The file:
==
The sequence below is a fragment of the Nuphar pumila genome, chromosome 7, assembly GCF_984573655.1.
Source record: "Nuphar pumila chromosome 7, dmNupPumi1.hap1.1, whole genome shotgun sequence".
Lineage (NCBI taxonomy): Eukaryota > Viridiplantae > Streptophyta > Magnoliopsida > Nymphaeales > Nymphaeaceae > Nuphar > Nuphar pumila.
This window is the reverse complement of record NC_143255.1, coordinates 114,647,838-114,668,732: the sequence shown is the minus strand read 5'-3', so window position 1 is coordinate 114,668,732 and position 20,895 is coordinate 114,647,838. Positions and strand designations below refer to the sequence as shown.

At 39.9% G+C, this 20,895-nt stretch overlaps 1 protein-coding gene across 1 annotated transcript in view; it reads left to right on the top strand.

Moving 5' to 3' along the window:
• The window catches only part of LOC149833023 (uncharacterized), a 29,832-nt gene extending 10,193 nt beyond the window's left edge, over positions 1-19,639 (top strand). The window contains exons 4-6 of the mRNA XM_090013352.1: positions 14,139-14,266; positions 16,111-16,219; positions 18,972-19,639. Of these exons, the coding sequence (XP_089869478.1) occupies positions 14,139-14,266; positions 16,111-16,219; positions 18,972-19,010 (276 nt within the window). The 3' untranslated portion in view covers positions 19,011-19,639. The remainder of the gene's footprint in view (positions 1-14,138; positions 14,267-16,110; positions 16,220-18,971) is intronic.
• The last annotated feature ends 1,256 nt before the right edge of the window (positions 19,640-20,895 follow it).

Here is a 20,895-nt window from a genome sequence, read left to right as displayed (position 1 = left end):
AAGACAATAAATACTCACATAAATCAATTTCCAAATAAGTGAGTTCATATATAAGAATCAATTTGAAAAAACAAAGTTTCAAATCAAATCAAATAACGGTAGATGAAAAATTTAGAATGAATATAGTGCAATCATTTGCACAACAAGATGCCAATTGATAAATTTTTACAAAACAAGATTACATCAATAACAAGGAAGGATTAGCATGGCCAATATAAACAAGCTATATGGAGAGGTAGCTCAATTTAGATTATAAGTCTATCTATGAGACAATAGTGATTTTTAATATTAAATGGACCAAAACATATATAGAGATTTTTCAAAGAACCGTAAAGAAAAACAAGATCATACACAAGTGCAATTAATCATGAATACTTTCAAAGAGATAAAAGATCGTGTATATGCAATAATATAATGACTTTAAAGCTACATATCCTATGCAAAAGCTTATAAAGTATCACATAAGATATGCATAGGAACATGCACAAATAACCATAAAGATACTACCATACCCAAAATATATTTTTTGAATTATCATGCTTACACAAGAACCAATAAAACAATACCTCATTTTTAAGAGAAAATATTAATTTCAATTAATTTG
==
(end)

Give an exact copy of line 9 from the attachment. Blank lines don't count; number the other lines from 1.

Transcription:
Here is a 20,895-nt window from a genome sequence, read left to right as displayed (position 1 = left end):